Muslims concerned as Cape Town mortuary backlog rises again

2018-01-05 08:22
(File, Supplied)

(File, Supplied)

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Cape Town - The backlog for Muslim autopsies in Cape Town is growing again, making it difficult for mourners to comply with the customary 24-hour funeral procedures required in Islam.

"The backlog for Muslim autopsies have been between two to three days - a marked decrease from 6+ days a few months ago," said Sheikh Riad Fataar, the Muslim Judicial Council's (MJC) second deputy president and chairperson of the Muslim Cemetery Board.

"However, due to an increase in cases over the holiday period, including deaths due to road accidents, the backlog continues to grow," Fataar said on Wednesday.

One of the affected cases was that of the 12-year-old girl, who died after drinking her father's cancer medication.

The girl's family is not yet ready to speak to the media, but it is understood that, although her death was announced on January 1, the family had to wait until January 3 to bury her.

The backlogs have been a concern for the Muslim community.

Last October, there were consultations between the MJC and Western Cape Health MEC Nomafrench Mbombo, over mortuaries' inability to complete post-mortems within the pre-agreed customary period.

In November, the department announced that it had reduced the "turnaround time" for the release of Muslim bodies from six days, to three days, and then to 48 hours.

A follow-up meeting with Mbombo is scheduled for the end of January, but the December holiday season has seen the waiting time increase again.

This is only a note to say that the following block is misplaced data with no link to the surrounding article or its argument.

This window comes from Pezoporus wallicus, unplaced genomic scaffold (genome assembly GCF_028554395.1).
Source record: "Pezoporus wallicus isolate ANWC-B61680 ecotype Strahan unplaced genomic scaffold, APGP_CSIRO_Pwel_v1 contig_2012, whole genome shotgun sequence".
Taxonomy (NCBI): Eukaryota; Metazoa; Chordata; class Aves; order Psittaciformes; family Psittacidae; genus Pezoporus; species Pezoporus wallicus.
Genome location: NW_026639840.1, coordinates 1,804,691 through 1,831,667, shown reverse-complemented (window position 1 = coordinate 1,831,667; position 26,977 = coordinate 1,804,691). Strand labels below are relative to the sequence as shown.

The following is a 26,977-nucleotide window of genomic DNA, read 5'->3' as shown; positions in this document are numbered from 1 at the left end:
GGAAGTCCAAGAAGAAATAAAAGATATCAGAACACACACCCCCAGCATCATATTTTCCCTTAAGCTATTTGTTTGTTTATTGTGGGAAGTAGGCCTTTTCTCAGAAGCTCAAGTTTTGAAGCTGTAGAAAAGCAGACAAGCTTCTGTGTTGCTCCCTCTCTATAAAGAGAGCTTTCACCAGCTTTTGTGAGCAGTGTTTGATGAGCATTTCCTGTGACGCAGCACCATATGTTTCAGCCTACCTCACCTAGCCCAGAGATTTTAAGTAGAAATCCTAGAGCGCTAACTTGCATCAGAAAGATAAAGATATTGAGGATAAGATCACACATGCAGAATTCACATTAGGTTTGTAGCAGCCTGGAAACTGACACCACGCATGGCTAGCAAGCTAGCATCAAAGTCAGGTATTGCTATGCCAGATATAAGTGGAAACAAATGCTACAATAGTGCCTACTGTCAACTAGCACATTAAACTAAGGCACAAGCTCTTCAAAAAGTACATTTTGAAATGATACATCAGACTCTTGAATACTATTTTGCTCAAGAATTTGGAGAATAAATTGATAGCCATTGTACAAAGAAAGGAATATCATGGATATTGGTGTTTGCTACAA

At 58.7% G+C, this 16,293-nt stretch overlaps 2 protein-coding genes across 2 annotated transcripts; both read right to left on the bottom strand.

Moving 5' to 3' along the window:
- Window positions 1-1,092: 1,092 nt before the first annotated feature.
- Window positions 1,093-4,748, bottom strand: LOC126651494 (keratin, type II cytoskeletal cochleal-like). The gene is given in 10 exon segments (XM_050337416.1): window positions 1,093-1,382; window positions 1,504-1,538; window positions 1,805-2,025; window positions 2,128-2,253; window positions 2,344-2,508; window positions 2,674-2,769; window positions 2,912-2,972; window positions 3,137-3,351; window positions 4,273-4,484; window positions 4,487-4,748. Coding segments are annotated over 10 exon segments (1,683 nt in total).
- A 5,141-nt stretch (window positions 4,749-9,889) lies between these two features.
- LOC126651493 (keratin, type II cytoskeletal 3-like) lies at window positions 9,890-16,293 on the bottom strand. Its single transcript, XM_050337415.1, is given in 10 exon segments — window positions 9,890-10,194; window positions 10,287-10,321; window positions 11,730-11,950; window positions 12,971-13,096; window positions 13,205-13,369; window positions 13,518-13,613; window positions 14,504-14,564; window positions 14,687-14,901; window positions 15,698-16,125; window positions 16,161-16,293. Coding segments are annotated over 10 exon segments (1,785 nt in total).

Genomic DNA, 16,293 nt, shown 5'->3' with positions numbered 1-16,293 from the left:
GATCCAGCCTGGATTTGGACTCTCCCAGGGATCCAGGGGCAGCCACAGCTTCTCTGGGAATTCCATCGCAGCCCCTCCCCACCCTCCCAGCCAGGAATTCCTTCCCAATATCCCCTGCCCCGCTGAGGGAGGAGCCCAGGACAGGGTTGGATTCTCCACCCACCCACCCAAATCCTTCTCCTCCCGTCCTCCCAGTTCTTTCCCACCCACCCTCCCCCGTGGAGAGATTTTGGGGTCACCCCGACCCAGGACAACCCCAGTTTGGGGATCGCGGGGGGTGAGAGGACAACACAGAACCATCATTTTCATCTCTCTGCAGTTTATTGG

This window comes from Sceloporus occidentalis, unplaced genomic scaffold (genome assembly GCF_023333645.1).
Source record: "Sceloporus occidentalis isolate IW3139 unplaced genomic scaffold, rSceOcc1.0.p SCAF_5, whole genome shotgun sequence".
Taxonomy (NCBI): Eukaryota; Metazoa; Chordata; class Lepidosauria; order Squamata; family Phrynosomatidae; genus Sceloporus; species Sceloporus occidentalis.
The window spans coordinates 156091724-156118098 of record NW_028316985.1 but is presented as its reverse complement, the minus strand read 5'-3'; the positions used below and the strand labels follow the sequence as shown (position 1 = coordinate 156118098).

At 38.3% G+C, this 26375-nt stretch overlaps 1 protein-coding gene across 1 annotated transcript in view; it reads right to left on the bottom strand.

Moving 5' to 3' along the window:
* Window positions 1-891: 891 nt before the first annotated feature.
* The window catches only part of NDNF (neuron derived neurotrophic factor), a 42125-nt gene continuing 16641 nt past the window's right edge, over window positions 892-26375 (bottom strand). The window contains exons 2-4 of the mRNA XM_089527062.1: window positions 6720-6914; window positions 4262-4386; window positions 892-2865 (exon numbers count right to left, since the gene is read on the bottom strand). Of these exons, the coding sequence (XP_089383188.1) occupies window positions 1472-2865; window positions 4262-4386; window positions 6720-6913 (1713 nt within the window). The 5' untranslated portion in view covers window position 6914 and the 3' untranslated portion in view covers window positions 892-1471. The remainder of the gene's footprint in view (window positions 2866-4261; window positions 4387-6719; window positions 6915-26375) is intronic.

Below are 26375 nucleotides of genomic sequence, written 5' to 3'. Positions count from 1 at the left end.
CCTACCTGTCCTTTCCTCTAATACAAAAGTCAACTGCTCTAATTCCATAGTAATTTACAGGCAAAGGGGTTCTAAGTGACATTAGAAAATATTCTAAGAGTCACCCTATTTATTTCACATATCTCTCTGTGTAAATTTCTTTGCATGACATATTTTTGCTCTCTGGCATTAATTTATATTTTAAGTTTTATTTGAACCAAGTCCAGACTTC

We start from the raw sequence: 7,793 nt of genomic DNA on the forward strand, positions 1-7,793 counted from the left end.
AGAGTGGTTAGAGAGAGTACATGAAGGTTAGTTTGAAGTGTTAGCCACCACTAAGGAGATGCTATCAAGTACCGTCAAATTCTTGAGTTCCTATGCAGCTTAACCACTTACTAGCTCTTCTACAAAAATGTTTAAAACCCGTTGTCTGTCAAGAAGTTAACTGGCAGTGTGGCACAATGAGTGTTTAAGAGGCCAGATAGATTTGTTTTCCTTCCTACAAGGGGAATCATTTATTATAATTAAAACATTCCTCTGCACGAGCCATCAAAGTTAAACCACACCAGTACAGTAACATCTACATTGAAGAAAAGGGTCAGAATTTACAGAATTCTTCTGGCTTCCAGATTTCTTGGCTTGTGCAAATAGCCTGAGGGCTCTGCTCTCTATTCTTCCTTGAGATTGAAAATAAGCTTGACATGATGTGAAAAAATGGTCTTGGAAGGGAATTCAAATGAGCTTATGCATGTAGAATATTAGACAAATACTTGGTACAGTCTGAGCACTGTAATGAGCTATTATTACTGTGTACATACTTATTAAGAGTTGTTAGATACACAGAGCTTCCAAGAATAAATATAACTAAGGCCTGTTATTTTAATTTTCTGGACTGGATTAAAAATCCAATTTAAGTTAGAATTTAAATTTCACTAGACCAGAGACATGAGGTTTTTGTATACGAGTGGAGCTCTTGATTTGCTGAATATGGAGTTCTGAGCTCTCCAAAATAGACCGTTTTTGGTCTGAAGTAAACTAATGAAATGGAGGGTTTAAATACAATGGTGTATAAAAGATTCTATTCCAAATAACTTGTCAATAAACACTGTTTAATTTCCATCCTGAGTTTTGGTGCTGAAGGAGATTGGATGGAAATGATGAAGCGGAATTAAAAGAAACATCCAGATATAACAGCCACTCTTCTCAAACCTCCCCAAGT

Department of Health spokesperson Marika Champion said on Wednesday that 39 bodies were waiting to be examined with their expected release set for Friday.

At the Salt River mortuary, the time from admission to examination is currently at an average of 3.32 days.

Tygerberg mortuary is experiencing longer delays, with the time from admission to examination at 4.47 days.

Champion said that, as a result of a high case load during the festive season, the release time by Forensic Pathology Services (FPS) could be negatively affected. However, she said the department prioritised those who were Muslim.

She added that service was also dependant on staff, but pointed out that FPS has endeavoured to arrange leave applications over the holiday season in such a way that continuity of service was still assured.

Champion explained that cases were prioritised with the only absolute criterion being that of medico-legal investigation of unnatural deaths.

Case are triaged and the following prioritisation is considered: the needs of National Prosecuting Authority; evidence collection needs; case complexity and the type of case; the admission date, and whether a case has been identified.

She reiterated a call made last year for the quick identification of bodies for all deceased - not only Muslims - as delayed identification leads to delayed release.

"In terms of current cases at our mortuaries, we urge the public to be patient and stay in touch with the two mortuaries."

Their numbers are 021 447 4915 in Salt River and 021 931 9140 in Tygerberg.

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